Commentary: Too much money in politics? Yes

July 26, 2016
David Gans

Our campaign-finance system is badly broken and is deforming our democracy. The problem is the Supreme Court, not the Constitution.

In a series of 5-4 rulings, Chief Justice John Roberts and his conservative colleagues have rewritten the constitutional guarantee of freedom of speech, insisting that money is speech, that corporations are an essential part of "We the People," and that the government's only legitimate interest in limiting election spending and giving is to prevent bribery.

In a series of decisions beginning with Citizens United v. FEC, the court's conservative majority opened the floodgates to massive spending by corporations and the wealthy individuals who control them, and made it possible for the wealthiest of Americans to cut million-dollar checks. Free speech is a core constitutional value, but the Supreme Court has lost sight of the fact that the Constitution also ensures a democracy equally open to all and free from corruption.

This year, we've seen fewer and fewer people giving more and more money, much of it difficult to trace because of loopholes in disclosure laws.

As the New York Times reported, during the first phase of the presidential election, 158 of the richest families in the United States, along with the corporations they control, contributed $176 million to the Republican and Democratic candidates for president. These top donors sought to use their money to enrich themselves at the expense of others, aiming to roll back regulations affecting their businesses as well as cut taxes, while shrinking entitlement programs that hardworking Americans rely on.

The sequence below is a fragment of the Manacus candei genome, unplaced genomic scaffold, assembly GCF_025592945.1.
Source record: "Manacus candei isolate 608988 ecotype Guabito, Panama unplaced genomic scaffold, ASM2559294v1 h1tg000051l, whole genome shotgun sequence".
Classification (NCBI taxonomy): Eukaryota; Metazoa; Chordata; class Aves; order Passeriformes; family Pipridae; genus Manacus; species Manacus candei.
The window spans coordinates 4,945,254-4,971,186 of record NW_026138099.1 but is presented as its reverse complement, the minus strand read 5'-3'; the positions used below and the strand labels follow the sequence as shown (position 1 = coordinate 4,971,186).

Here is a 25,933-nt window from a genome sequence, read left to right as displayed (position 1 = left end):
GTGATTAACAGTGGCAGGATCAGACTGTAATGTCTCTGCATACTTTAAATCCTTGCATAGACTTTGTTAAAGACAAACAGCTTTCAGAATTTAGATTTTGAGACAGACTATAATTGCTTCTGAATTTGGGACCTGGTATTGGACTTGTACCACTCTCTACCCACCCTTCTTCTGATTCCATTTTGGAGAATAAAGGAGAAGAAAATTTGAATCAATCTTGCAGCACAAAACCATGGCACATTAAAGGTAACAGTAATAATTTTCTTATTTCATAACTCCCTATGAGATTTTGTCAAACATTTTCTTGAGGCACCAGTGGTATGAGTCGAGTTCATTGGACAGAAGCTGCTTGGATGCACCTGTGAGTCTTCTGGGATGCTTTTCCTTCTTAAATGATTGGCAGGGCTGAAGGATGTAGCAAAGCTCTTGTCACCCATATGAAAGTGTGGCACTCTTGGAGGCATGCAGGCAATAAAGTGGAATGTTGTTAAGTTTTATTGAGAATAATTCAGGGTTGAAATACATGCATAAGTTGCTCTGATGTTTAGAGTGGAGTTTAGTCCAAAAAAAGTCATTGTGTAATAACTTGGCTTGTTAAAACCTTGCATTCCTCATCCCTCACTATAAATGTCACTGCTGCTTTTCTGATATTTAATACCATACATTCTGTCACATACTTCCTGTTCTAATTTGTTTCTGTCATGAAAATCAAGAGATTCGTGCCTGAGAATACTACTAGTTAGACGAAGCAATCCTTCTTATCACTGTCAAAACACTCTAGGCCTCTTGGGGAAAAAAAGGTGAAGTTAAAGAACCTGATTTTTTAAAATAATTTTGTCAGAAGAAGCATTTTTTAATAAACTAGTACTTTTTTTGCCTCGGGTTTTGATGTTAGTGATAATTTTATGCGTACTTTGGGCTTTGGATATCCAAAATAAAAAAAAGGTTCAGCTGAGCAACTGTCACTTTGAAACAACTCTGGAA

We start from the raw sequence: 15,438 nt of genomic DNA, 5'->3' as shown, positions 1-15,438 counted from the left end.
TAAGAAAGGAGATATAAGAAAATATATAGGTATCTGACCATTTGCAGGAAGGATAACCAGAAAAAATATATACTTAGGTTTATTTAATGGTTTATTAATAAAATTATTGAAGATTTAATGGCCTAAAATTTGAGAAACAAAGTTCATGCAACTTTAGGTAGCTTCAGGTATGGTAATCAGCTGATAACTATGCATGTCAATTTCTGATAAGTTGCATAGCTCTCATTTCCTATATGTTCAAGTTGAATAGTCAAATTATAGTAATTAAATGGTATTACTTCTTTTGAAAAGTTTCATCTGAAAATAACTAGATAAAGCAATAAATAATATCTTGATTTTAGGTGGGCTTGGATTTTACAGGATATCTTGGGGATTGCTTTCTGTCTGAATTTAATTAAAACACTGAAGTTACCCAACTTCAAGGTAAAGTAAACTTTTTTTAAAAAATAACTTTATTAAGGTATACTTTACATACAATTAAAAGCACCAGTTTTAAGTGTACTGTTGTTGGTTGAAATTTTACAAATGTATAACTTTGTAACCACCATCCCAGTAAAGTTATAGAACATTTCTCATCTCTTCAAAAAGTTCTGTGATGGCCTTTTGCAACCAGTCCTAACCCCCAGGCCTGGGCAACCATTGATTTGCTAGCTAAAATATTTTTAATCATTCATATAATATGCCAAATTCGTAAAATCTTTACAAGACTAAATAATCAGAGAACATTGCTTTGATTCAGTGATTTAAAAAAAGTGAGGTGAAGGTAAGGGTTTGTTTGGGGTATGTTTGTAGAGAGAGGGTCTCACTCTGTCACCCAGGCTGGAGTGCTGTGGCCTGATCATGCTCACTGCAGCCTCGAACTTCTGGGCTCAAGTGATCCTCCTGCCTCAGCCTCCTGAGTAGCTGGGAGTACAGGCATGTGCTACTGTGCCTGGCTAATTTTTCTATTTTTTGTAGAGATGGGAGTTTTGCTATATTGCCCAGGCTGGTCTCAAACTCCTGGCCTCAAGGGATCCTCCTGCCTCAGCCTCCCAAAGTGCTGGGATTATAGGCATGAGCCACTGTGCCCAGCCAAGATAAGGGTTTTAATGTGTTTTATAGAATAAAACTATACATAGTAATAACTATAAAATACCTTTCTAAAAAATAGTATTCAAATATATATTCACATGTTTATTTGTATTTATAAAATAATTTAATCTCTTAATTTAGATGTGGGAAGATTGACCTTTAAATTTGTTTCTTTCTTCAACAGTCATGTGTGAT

While money alone can't buy elections - witness the failure of Jeb Bush despite his huge war chest - it can skew public policy in favor of the superrich. It can have an especially dramatic effect at the state and local levels, where it is often shielded from effective disclosure.

The Constitution creates a democratic system of government for "We the People," not simply the wealthy few. Our system of government, James Madison insisted, was for "not the rich, more than the poor; not the learned, more than the ignorant; not the haughty heirs of distinguished names, more than the humble sons of obscure and unpropitious fortune. The electors are to be the great body of the people of the United States."

Since then, "We the People" have repeatedly amended our Constitution to ensure political equality, prohibiting voting discrimination, whether based on race, gender, or age, and eliminating poll taxes.

Eliminating corruption, too, is a core constitutional commitment. The framers recognized that corruption was one of the greatest threats to government and made sure to include a host of protections designed to ensure political integrity.

In Citizens United, Justice Anthony Kennedy equated corruption and bribery. The framers did not have such a crabbed view. Rather than prohibiting bribery, they wrote into the Constitution rules designed to prevent even the appearance of corruption. The framers sought to ensure that, in the words of Madison, the government was dependent "on the great body of the people" and not "a favored class of it."

There are four justices on the Supreme Court who are intent on further deregulating our system of money in politics and four justices who view Citizens United as a betrayal of the Constitution. Justice Ruth Bader Ginsburg has said, "If there was one decision I would overrule, it would be Citizens United. I think the notion that we have all the democracy that money can buy strays so far from what our democracy is supposed to be."

At stake in the coming presidential election is whether the court will continue to unravel the fabric of our democracy, or reverse course and honor the Constitution's promise that our democracy is for all people.

David Gans is the civil rights director at the Constitutional Accountability Center ( He wrote this for